So when in 1907 the county proposed extending the coastal road through Malibu, Rindge posted armed guards at the entrances to her ranch and challenged the county's power of eminent domain in court. A stalemate ensued for years, but the road's prospects improved in the early 1920s when it was incorporated into the newly planned Roosevelt Highway. The U.S. Supreme Court upheld the county's right to appropriate the land for the highway in 1923, and the dispute finally came to an end in 1925 when a superior court judge granted the county title to the right-of-way in return for $107,289.

Delayed by the litigation, the Malibu segment of the Roosevelt Highway was the last to open. California Governor C.C. Young, flanked by Miss Mexico and Miss Canada, cut the ceremonial ribbon on June 29, 1929, and a parade of 1,500 cars sped by to navigate the road's curves.

A parade of cars on the Roosevelt Highway, perhaps on the road's opening day in 1929. Courtesy of the Photo Collection, Los Angeles Public Library.
Circa 1930 view of the Roosevelt Highway near Pacific Palisades. Courtesy of the Los Angeles Area Chamber of Commerce Collection, USC Libraries.
Pacific Coast Highway passes by El Morro Beach in Crystal Cove, Orange County, 1953. Courtesy of the Orange County Archives.
Circa 1940s aerial view of Pacific Coast Highway passing through Laguna Beach. Courtesy of the Photo Collection, Los Angeles Public Library.

Passing directly through towns, the Roosevelt Highway -- renamed Pacific Coast Highway in much of Southern California in 1941 -- adequately met the region's transportation needs in 1929. But by the 1950s, regional transportation planners envisioned a new Pacific Coast Freeway that would bypass congested retail districts and parallel the superhighways further inland. Much of the 100-mile freeway would follow the original Roosevelt Highway route, but in some cases the new road would bisect coastal communities and restrict public access to beaches.

Some cities, like Laguna Beach and Costa Mesa, fought the plan. Others sought to modify it: Santa Monica officials proposed a seven-mile causeway stretching from Topanga Canyon to the Santa Monica Pier that would spare the city's business district, move its beach one mile offshore, and create an artificial yacht harbor.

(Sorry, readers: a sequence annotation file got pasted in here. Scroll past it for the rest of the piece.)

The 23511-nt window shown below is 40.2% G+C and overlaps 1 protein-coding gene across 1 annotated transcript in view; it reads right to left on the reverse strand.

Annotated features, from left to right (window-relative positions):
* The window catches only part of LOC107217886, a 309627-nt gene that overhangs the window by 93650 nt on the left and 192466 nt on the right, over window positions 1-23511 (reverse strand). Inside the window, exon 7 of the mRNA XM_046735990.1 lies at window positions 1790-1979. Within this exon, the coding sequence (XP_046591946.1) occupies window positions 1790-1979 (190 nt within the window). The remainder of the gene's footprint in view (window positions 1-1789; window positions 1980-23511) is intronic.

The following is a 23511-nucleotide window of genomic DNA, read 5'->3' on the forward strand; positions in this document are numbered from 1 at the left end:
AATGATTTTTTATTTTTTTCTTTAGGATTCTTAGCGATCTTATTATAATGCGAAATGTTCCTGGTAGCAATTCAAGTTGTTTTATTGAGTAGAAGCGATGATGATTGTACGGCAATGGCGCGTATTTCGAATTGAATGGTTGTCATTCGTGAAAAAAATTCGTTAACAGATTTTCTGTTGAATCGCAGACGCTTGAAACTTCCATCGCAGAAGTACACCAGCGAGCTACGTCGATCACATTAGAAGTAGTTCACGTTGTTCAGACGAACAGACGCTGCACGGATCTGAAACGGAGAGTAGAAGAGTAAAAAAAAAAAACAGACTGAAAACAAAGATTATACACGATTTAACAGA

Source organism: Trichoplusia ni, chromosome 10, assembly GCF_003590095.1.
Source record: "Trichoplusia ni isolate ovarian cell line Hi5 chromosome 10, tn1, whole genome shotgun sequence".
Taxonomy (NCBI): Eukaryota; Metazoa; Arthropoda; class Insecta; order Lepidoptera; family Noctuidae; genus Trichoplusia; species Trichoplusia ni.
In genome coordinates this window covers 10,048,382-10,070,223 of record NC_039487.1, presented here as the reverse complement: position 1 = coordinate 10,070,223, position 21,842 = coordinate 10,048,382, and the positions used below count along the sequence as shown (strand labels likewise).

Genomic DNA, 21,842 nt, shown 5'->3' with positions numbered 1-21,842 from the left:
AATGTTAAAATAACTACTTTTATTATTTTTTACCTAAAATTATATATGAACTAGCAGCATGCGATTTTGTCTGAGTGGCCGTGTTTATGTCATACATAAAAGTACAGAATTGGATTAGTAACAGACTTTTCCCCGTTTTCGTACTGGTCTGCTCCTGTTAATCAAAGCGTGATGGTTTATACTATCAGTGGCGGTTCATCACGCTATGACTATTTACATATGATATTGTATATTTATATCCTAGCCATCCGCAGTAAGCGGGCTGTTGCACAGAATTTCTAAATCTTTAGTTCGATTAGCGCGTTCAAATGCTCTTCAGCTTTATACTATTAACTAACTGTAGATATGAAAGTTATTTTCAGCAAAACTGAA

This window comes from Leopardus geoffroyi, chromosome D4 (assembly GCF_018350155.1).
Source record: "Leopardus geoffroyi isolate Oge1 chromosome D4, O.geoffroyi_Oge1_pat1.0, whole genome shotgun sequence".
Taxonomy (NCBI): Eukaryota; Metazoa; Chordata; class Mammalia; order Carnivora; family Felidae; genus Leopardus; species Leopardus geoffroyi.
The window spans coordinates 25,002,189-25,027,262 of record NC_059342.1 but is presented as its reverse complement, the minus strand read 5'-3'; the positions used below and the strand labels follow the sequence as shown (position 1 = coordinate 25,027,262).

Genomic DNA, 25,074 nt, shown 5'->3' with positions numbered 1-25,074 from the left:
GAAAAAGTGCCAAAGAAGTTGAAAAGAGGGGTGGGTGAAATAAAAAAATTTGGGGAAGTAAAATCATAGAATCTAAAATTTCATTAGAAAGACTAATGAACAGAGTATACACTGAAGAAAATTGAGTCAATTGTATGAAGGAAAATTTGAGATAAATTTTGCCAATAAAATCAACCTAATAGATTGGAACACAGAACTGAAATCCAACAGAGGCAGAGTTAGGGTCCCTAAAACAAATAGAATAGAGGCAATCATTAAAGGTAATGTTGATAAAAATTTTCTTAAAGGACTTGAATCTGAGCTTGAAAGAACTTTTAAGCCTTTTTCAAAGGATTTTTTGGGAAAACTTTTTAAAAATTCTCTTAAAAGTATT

Despite growing resistance from local communities, California's state highway agency began purchasing right-of-way land, including expensive beachside parcels in Malibu, in the 1960s. The proposed freeway remained on planners' maps until 1972, when it succumbed to bitter opposition among residents, civic leaders, and environmental activists. Today, only a short stub exists southeast of Oxnard.

The ocean views from Pacific Coast Highway were not always pristine. In Huntington Beach, oil wells lined the highway for miles. Courtesy of the Los Angeles Times Photographic Archive, Young Research Library, UCLA. Used under a Creative Commons license.
PCH in Orange County's Sunset Beach, 1966. Courtesy of the Orange County Archives.

Support Provided By
Read More
 A map of Los Angeles City, 1867.

The Convoluted Logic of L.A.'s Numbered Avenues

As Los Angeles expanded, a need to clear up confusion for citizens came when duplicate numbered streets and avenues appeared throughout the city.
A mountain range, parts of which are covered in snow.

The Lost Plan to Create a National Park in L.A.’s Backyard

In 1916, the proposed establishment of the Sierra Madre National Park laid in the hands of conservationist Stephen Mather. But an underfunded national park system and the area's lack of "nationally significant" monumental scenery meant a swift end to the plan.
A view of the iconic landmark, the Bradbury Building, showing dark, ornamental grilling and brickwork and layers of stairs.

The Savvy Mexican Businesswoman Behind the Iconic Bradbury Building

While the building’s namesake Lewis Bradbury is often referenced in historical accounts, his wife Simona is rarely mentioned alongside him even though she oversaw his business affairs after his death, including the completion of the iconic Bradbury Building.